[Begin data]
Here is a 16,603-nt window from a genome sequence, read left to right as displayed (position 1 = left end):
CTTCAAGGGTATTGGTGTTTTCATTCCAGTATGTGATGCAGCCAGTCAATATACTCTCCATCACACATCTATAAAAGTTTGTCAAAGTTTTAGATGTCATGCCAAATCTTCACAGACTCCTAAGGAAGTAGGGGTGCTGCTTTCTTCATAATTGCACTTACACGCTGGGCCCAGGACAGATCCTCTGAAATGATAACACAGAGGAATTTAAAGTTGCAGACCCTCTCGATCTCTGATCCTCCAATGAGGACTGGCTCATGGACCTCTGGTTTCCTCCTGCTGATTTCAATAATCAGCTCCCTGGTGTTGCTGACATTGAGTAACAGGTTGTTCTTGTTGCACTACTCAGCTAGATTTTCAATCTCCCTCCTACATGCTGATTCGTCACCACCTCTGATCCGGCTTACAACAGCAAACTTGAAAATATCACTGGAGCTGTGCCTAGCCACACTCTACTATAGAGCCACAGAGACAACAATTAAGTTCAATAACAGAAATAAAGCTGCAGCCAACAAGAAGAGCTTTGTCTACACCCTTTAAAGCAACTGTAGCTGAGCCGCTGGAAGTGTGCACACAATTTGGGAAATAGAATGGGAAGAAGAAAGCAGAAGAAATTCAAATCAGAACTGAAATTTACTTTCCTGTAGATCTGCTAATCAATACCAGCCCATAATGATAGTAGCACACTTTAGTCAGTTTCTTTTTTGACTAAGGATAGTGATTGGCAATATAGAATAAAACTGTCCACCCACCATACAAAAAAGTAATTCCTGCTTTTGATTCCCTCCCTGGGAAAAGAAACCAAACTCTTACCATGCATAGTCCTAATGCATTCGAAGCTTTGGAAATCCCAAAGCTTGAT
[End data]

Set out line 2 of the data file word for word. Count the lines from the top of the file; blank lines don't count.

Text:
CTTCAAGGGTATTGGTGTTTTCATTCCAGTATGTGATGCAGCCAGTCAATATACTCTCCATCACACATCTATAAAAGTTTGTCAAAGTTTTAGATGTCATGCCAAATCTTCACAGACTCCTAAGGAAGTAGGGGTGCTGCTTTCTTCATAATTGCACTTACACGCTGGGCCCAGGACAGATCCTCTGAAATGATAACACAGAGGAATTTAAAGTTGCAGACCCTCTCGATCTCTGATCCTCCAATGAGGACTGGCTCATGGACCTCTGGTTTCCTCCTGCTGATTTCAATAATCAGCTCCCTGGTGTTGCTGACATTGAGTAACAGGTTGTTCTTGTTGCACTACTCAGCTAGATTTTCAATCTCCCTCCTACATGCTGATTCGTCACCACCTCTGATCCGGCTTACAACAGCAAACTTGAAAATATCACTGGAGCTGTGCCTAGCCACACTCTACTATAGAGCCACAGAGACAACAATTAAGTTCAATAACAGAAATAAAGCTGCAGCCAACAAGAAGAGCTTTGTCTACACCCTTTAAAGCAACTGTAGCTGAGCCGCTGGAAGTGTGCACACAATTTGGGAAATAGAATGGGAAGAAGAAAGCAGAAGAAATTCAAATCAGAACTGAAATTTACTTTCCTGTAGATCTGCTAATCAATACCAGCCCATAATGATAGTAGCACACTTTAGTCAGTTTCTTTTTTGACTAAGGATAGTGATTGGCAATATAGAATAAAACTGTCCACCCACCATACAAAAAAGTAATTCCTGCTTTTGATTCCCTCCCTGGGAAAAGAAACCAAACTCTTACCATGCATAGTCCTAATGCATTCGAAGCTTTGGAAATCCCAAAGCTTGAT